When We Hurt
Easter was the next morning. I was at church, tired but rejoicing after three packed-out presentations of our church’s passion play that weekend. Hundreds of people had visited, and dozens had made professions of faith in Christ.
Just then, a distraught man approached me. His 5-year-old grandson had been in a car that was struck by a drunk driver. The boy was in critical condition. The situation was every grandparent’s worst nightmare.
We gathered his wife and other family members, held hands, and prayed for young Ollie. The next morning they learned he had died. Where can we find hope when life seems to crumble around us?
Our culture generates plenty of emotion concerning Christmas, with scenes of silver bells, jolly elves, and the babe in a manger. But it doesn’t seem to care much about Easter. Yet that first Easter Sunday was dramatic. Luke 24 presents one of the most fascinating Easter accounts and illustrates the path to unlocking hope in our own lives.
Doldrums of Despair
The disciples’ hopes were crushed with Jesus’ crucifixion. When they heard Jesus’ tomb was empty, they didn’t believe it. Their doubts disoriented them. Two disciples decided to go home immediately, “to a village called Emmaus, which was seven miles from Jerusalem. And as they talked together of all these things which had happened,” they tried to make sense of their confused emotions (vv. 13–14).
In that culture, people walked everywhere. So it was not unusual for someone to join them along the way. “While they conversed and reasoned…Jesus Himself drew near and went with them. But their eyes were restrained, so that they did not know Him” (vv. 15–16). The other traveler was the risen Christ.
Wanting to draw them out, Jesus asked, “What kind of conversation is this that you have with one another as you walk and are sad?” (v. 17). The man named Cleopas asked the stranger if He was the only one in Jerusalem who did not know the things that had occurred. The Lord asked, “What things?”
They told Him about the crucifixion and voiced their disappointment: “We were hoping that it was He who was going to redeem Israel” (v. 21). “Indeed,” they continued, “besides all this, today is the third day since these things happened. Yes, and certain women of our company, who arrived at the tomb early, astonished us. When they did not find His body, they came saying that they had also seen a vision of angels who said He was alive. And certain of those who were with us went to the tomb and found it just as the women had said; but Him they did not see” (vv. 21–24).
Doubt, disorientation, disappointment, depression, and despair had gripped these men. How could they find hope? How can we? How can we offer hope to grieving grandparents or others in our despairing world?
Only when the two men had finished venting their despair did the stranger respond: “O foolish ones, and slow of heart to believe in all that the prophets have spoken! Ought not the Christ [Messiah] to have suffered these things and to enter into His glory?” (vv. 25–26). He rebuked them for failing to understand God’s written revelation in the Hebrew Scriptures, which could have prepared them for His suffering, death, and resurrection.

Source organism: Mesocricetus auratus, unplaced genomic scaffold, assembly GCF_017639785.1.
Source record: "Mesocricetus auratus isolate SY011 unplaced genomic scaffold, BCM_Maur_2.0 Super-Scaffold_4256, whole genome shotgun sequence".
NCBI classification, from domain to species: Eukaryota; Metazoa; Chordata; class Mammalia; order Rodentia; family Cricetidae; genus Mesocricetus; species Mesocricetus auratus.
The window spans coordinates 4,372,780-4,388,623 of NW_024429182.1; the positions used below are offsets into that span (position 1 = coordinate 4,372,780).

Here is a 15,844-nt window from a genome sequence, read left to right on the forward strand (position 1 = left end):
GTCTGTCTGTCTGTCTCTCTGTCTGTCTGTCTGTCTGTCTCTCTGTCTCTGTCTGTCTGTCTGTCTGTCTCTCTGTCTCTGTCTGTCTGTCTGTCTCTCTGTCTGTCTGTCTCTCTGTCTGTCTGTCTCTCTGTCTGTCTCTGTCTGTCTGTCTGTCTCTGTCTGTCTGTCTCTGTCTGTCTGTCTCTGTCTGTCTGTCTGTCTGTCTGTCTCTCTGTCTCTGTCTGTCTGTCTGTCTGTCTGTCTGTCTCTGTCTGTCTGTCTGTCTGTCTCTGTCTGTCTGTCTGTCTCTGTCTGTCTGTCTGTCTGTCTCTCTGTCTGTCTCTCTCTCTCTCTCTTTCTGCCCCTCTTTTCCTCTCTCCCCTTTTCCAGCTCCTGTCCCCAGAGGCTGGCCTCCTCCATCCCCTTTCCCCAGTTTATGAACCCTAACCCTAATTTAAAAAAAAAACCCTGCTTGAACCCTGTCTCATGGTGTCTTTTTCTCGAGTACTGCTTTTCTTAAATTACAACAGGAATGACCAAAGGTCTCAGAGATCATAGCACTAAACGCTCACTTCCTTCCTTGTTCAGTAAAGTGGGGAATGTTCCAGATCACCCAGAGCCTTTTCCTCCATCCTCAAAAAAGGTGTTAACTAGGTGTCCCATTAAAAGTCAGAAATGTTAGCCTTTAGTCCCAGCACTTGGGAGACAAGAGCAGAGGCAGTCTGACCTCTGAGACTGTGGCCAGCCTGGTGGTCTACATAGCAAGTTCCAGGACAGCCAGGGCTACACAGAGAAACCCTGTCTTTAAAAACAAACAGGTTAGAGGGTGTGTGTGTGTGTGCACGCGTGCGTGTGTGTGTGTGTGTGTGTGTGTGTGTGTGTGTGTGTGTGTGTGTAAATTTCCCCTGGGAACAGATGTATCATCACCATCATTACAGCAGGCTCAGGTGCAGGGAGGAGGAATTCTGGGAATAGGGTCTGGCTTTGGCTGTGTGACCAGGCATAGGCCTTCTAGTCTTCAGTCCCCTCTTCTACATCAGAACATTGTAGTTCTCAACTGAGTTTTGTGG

As they walked, Jesus taught them: “Beginning at Moses and all the Prophets, He expounded to them in all the Scriptures the things concerning Himself” (v. 27). The entire Old Testament had paved the way for Him.
Unlocking hope requires understanding God’s written Word. The better we know the Bible, especially what it says about our Savior, the better prepared we’ll be for hope-threatening tragedies. And the better we know the Savior Himself, the more peace we have in life.
After expounding the Scriptures, Jesus gave the men an opportunity to spend more time with Him. Then He revealed His identity. As the evening unfolded and they ate together, Jesus blessed and broke bread. Suddenly, “their eyes were opened and they knew Him; and He vanished from their sight” (v. 31). The veil was finally lifted, and they recognized that the One with whom they personally had walked, talked, and eaten was the risen Messiah. Unlocking hope requires a personal relationship with the living Lord—not merely knowing about Him, but knowing Him.
After He departed, the men exclaimed, “Did not our heart burn within us while He talked with us on the road, and while He opened the Scriptures to us?” (v. 32). Their personal understanding of the written Word prepared the way for their personal experience with the living Lord.
The men were never the same. Their hearts burned with joy and an excitement they had to share. They immediately returned to Jerusalem and told everyone what had happened. They had been hurting, but they found their hope in Christ.
What about little Ollie’s family? His kindergarten teacher and principal both approached me moments before I conducted his funeral. They were shaken, not only by his unexpected death but also by his extraordinary life. You see, the day before Ollie died, he was overheard telling a classmate, “We don’t have anything to be afraid of because God is always with us and takes care of us.”
From age 3, Ollie’s favorite place was church. He loved to quote Bible verses about Jesus and was often overheard singing his favorite song, “I Have Decided to Follow Jesus.”
Today Ollie is with Jesus. God had personally prepared him for heaven and made him an amazing witness to family, classmates, and teachers. Yes, his family grieves; but they don’t sorrow as others who have no hope. And they know for a fact they will be reunited with Ollie someday.
If you are trodding along the path of despair, Jesus wants to walk with you, reveal Himself to you, and give you undying hope. On Easter morning and every morning, we can face tomorrow because He lives.
If you don’t have a personal relationship with Jesus, why not meet Him in the Bible and receive Him personally by faith today?